# Balls on Hills - Loop Deduction Puzzle

This puzzle is a loop deduction puzzle, like Slitherlink and Masyu. It is based on the idea of balls rolling down hills - the clues here give the distance that a ball can roll down.

## The Puzzle

Standard Loop Deduction Rules

1. There is a single, closed, non-intersecting loop.
2. There is a unique solution.

Clue Rules

1. There is a ball at every number. The value of the number indicates the deepest depth the ball could roll down to. It must roll down to this depth along at least one path, but it does not have to roll down to this depth along every path.
2. Arrows indicate direction of gravity for the ball.
3. Grid boundary stops the ball as if it were part of the loop, regardless of whether there is a loop segment at the boundary.

Mechanics of Rolling Balls

1. A ball can roll down any corner.
2. A ball cannot roll "up" (against gravity) a wall or along two "horizontal" (perpendicular to gravity) segments in a row (the hill would be too shallow!).

Here are a few examples of the ball rolling mechanic:

The example in red is an impossible situation - the number indicates the deepest a ball could roll, but that ball could roll a depth of two if it went right. The other examples have the path of the deepest roll traced out in green.

Note that balls can overlap.

## Extra

It should be solvable using logical deductions rather than guessing - you may need to prove by contradiction, but you shouldn't need to think far ahead to do so. You shouldn't have to use the uniqueness condition in your deduction.

I found this fairly difficult to solve, even though I had the advantage of knowing what the solution would be. A decent part of the difficulty, in my opinion, comes from the fact that it's hard to reason about the boundary of the grid, since clues don't directly inform you about whether there is an edge there. Often in loop deduction puzzles, it's easiest to start from the edge and work your way inwards.

Hope you enjoy it! Please let me know if anything is unclear.

• Nice puzzle! And welcome to Puzzling! I wonder if someone can make a Penpa link for this Jan 1 at 12:29
• Thanks! I'm not sure how to make the arrows nice in Penpa, so it's quite ugly, but here you go :) (Edit: There was a mistake in first link, forgot an arrow) Jan 1 at 12:33
• There can be an edge that is on the grid boundary, right? Like the left edge in your top left example? Jan 1 at 12:44
• Is it allowed for balls to overlap? In other words, can a ball be in the same final resting position as another ball, or do the balls stack on each other? Jan 1 at 12:51
• Now that I think more about it, I think the phrase "balls on hills" doesn't really quite match the mechanism itself. It gives the imagery that each cell has a height, and that the balls need to find a path rolling down (where down is the direction that goes into the screen from your eyes). Probably this mechanism is better visualized as pachinko machine or pinball, where down is where the gravity arrows point to, and the loops form like pockets/barriers for the balls to fall into. This is how I visualized it in my head while solving it. Jan 2 at 7:10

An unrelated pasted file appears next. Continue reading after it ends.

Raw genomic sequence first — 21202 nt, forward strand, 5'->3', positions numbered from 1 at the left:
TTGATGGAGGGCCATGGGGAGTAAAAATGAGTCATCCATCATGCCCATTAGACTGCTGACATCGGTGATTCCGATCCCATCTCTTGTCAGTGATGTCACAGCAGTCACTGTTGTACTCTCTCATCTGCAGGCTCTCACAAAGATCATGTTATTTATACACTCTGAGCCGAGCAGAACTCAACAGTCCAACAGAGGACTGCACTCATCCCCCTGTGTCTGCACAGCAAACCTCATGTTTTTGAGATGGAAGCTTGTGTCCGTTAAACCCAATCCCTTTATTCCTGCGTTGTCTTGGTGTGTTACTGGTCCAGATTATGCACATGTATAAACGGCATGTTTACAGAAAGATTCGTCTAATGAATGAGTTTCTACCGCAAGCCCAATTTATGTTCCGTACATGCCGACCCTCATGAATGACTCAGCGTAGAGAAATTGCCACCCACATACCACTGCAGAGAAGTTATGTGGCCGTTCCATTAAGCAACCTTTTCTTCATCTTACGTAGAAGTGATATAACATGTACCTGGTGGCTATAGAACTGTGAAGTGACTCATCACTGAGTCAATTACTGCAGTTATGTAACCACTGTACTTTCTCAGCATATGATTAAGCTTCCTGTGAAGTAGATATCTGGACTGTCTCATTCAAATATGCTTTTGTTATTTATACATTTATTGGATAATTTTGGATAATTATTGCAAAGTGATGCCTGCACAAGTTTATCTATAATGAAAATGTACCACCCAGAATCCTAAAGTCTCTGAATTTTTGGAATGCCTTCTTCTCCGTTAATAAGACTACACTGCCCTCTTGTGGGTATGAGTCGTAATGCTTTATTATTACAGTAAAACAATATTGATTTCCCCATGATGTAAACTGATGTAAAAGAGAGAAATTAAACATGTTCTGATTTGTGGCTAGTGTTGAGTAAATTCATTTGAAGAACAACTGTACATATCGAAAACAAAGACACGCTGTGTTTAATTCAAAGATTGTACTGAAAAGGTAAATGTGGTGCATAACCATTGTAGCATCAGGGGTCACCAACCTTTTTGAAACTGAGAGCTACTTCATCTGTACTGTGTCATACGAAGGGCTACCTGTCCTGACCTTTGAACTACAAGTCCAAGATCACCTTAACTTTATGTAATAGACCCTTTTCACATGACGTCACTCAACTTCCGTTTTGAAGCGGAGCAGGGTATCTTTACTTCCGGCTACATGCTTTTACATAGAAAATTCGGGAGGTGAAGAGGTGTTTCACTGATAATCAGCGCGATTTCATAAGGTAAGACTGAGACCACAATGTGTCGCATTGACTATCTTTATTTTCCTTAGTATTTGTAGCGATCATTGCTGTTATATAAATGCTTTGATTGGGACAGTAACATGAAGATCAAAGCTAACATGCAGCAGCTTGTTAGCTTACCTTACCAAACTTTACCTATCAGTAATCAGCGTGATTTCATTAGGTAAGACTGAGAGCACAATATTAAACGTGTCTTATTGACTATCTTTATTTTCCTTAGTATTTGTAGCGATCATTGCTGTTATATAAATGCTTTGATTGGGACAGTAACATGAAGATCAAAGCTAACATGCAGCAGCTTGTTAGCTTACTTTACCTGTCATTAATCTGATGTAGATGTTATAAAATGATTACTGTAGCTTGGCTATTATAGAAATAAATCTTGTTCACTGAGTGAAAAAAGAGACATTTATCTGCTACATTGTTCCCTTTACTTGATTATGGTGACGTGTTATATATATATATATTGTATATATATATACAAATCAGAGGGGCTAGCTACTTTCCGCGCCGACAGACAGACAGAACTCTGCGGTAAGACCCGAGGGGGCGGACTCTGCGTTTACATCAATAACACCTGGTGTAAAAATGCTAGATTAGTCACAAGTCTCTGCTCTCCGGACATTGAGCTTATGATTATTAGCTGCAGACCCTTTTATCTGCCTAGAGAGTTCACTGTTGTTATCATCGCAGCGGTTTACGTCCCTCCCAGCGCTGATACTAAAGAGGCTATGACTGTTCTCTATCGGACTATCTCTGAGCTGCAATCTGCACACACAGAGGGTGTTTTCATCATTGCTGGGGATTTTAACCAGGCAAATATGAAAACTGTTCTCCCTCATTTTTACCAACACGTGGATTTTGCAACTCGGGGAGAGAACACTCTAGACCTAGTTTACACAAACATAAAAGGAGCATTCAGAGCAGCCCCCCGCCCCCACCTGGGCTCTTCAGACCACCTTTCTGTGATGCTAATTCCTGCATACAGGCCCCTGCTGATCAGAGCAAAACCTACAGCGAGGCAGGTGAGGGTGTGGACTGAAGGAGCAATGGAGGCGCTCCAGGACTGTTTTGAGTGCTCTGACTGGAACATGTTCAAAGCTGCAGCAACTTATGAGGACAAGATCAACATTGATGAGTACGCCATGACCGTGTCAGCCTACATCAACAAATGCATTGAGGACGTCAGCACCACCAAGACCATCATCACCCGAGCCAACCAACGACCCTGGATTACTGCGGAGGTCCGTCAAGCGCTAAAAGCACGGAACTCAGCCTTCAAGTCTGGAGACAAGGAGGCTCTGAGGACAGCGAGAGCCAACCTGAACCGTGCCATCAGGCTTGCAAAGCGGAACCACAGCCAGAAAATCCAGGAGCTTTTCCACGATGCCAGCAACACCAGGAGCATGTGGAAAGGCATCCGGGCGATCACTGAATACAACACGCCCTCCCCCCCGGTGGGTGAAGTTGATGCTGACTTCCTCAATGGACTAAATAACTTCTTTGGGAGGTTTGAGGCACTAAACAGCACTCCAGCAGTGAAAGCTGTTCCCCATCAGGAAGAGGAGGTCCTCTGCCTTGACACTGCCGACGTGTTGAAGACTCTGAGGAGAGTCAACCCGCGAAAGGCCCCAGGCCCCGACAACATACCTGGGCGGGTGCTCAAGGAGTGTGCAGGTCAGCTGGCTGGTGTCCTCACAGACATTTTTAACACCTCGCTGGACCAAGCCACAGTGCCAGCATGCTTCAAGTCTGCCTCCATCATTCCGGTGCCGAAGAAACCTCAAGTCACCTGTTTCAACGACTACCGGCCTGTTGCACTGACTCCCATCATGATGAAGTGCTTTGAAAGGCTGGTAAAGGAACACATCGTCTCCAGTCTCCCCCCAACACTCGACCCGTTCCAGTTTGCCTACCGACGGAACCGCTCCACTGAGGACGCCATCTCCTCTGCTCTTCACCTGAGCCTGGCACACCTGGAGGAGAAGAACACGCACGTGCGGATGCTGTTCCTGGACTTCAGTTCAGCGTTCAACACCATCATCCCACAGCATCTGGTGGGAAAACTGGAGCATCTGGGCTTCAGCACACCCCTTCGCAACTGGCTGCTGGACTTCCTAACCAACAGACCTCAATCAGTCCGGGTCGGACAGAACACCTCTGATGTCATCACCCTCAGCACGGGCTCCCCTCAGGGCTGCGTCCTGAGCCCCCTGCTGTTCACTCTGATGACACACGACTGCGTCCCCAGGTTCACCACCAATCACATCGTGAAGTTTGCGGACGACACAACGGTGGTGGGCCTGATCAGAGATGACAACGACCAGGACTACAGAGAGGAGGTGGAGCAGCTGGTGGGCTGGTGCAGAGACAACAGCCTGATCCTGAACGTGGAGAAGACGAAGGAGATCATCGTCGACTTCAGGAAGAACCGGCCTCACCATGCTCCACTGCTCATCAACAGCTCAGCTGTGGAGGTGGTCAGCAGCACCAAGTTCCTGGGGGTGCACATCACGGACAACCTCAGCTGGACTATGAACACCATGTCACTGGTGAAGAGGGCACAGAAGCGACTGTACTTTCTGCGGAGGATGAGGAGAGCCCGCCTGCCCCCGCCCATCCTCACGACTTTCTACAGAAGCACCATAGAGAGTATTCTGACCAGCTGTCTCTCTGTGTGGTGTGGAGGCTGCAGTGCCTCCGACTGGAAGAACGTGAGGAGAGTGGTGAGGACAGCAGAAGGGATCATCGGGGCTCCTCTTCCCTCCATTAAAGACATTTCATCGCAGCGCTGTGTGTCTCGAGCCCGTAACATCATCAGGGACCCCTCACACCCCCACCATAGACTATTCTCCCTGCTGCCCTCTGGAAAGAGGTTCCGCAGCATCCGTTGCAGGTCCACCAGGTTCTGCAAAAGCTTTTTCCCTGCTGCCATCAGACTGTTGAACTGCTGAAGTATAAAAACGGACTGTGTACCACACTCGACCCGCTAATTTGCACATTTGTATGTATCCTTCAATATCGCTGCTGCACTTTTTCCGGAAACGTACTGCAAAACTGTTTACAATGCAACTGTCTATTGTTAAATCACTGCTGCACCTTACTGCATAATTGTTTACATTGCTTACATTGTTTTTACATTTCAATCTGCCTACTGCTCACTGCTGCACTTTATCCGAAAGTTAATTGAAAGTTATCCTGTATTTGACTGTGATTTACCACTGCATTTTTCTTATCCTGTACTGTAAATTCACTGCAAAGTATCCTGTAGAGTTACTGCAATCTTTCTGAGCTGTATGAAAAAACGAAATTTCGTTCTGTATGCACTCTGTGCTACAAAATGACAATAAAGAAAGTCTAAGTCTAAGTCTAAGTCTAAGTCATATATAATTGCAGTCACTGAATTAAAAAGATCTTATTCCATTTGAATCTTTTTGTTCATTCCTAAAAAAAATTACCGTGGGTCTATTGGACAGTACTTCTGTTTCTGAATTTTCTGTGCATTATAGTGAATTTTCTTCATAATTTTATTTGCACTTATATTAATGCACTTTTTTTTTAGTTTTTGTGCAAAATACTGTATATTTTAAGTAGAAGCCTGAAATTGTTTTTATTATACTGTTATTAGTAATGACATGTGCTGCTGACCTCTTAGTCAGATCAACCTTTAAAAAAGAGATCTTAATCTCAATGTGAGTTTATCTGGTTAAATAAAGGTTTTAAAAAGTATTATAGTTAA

Solution:

Explanation:

First, we know that in the direction of 0 is going there should be an edge. Also a number can't go directly to another number that goes in the same direction that is not exactly one less. So 1->1-> needs to be separated by edge, as well as two occurrences of 4->2->

Next,

We focus on lower right 3 going left. The two next possible edges should not be edges (I put X in the spots). If any of those were an edge, the 3 will join the 4 at the bottom of it.

(If there were an edge at R5 C3-4 we will get this to prevent 3 to join the 4, and the 1 Down at R6C3 and the 4 Left at R6C5 clash. Either of them will be blocked, since we will need to continue the loop there.)

Next,

The 1 at R5C2 must go to the right to reach depth 1, since it can't go to the left since it will join the 2. So R5C4-R6C4 must be blank too. And to continue the loop, it must go around the 0 and to the right.

Next,

Column 2, R5-R6 if it's an edge, then the edge will continue to the left and down to allow for the 2 Down to reach depth of 2. But this edge will necessarily block the 4 Left at R6C5. So the edge to the left of R5C3 must be present, to prevent 1 to go to the left and joining the 2.
Similarly, bottom of R3C4 must be an edge since there is no way to reach depth 4 if going down there.

Next,

Then continue the loop on the right. This is the only way to not block the 3 Down and 1 Right, while avoiding creating a loop around the 2 in the center.

Next,

Now R4 C1-2 must be edge, to confirm the depth 2 and 3 going left.
Also the edge below 5 Down should be there, since otherwise it will be stuck inside at depth 4.

Finally,

To close the loop there is really only one way. The other way will block either the 5 Down or 4 Right.

• Awesome job! Your second step was nice; I didn't realize that so my solution was more drawn out. Congrats :) Jan 1 at 13:45
• @BaileyA I missed one case in that part, but I just fixed it, the core concept is the same. Thanks for creating this cool puzzle! You made this mechanics yourself? Jan 1 at 13:59
• Yes - I love puzzles like Slitherlink/Masyu/Corral so I wanted to try my hand at making up some loop deduction mechanics myself. I didn't check if anyone has made a similar puzzle type before, though. I'm glad you liked it :) Jan 1 at 14:02
• " a number can't go directly to another number that goes in the same direction that is not exactly one less." I don't follow. How do you know that? Jan 7 at 21:31
• "So 1->1-> needs to be separated by edge, as well as two occurrences of 4->2->" I don't follow. Why can't they both just move 1 space? Jan 7 at 21:32